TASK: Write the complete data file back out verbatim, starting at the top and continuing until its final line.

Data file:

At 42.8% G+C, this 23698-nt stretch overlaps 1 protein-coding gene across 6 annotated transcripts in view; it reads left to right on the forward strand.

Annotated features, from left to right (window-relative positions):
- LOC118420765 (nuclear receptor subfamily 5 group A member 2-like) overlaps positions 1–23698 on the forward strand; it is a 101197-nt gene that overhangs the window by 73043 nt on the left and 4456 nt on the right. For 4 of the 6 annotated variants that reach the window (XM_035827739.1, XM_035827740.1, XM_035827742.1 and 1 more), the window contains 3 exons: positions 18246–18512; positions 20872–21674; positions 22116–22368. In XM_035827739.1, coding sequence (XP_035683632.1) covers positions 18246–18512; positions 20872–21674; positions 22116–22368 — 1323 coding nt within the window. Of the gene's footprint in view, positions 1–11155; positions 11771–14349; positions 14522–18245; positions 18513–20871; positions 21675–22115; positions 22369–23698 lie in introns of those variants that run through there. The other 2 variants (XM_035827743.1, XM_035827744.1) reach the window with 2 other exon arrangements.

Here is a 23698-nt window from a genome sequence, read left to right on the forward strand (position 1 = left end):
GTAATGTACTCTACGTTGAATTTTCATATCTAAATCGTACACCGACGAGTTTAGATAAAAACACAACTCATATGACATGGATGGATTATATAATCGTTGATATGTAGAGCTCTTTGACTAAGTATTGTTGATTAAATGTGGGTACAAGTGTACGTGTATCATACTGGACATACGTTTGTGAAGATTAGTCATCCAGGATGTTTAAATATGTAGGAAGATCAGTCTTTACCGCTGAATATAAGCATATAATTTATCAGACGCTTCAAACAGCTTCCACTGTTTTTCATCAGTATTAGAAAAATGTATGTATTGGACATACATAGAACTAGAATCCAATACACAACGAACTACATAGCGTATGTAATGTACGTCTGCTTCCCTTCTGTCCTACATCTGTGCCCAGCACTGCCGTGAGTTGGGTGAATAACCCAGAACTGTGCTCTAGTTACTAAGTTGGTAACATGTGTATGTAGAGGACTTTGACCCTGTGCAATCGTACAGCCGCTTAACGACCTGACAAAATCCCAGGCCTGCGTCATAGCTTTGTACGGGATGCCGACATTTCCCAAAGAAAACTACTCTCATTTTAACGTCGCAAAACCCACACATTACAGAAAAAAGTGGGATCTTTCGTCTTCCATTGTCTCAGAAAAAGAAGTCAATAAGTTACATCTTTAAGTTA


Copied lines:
At 42.8% G+C, this 23698-nt stretch overlaps 1 protein-coding gene across 6 annotated transcripts in view; it reads left to right on the forward strand.

Annotated features, from left to right (window-relative positions):
- LOC118420765 (nuclear receptor subfamily 5 group A member 2-like) overlaps positions 1–23698 on the forward strand; it is a 101197-nt gene that overhangs the window by 73043 nt on the left and 4456 nt on the right. For 4 of the 6 annotated variants that reach the window (XM_035827739.1, XM_035827740.1, XM_035827742.1 and 1 more), the window contains 3 exons: positions 18246–18512; positions 20872–21674; positions 22116–22368. In XM_035827739.1, coding sequence (XP_035683632.1) covers positions 18246–18512; positions 20872–21674; positions 22116–22368 — 1323 coding nt within the window. Of the gene's footprint in view, positions 1–11155; positions 11771–14349; positions 14522–18245; positions 18513–20871; positions 21675–22115; positions 22369–23698 lie in introns of those variants that run through there. The other 2 variants (XM_035827743.1, XM_035827744.1) reach the window with 2 other exon arrangements.

Here is a 23698-nt window from a genome sequence, read left to right on the forward strand (position 1 = left end):
GTAATGTACTCTACGTTGAATTTTCATATCTAAATCGTACACCGACGAGTTTAGATAAAAACACAACTCATATGACATGGATGGATTATATAATCGTTGATATGTAGAGCTCTTTGACTAAGTATTGTTGATTAAATGTGGGTACAAGTGTACGTGTATCATACTGGACATACGTTTGTGAAGATTAGTCATCCAGGATGTTTAAATATGTAGGAAGATCAGTCTTTACCGCTGAATATAAGCATATAATTTATCAGACGCTTCAAACAGCTTCCACTGTTTTTCATCAGTATTAGAAAAATGTATGTATTGGACATACATAGAACTAGAATCCAATACACAACGAACTACATAGCGTATGTAATGTACGTCTGCTTCCCTTCTGTCCTACATCTGTGCCCAGCACTGCCGTGAGTTGGGTGAATAACCCAGAACTGTGCTCTAGTTACTAAGTTGGTAACATGTGTATGTAGAGGACTTTGACCCTGTGCAATCGTACAGCCGCTTAACGACCTGACAAAATCCCAGGCCTGCGTCATAGCTTTGTACGGGATGCCGACATTTCCCAAAGAAAACTACTCTCATTTTAACGTCGCAAAACCCACACATTACAGAAAAAAGTGGGATCTTTCGTCTTCCATTGTCTCAGAAAAAGAAGTCAATAAGTTACATCTTTAAGTTA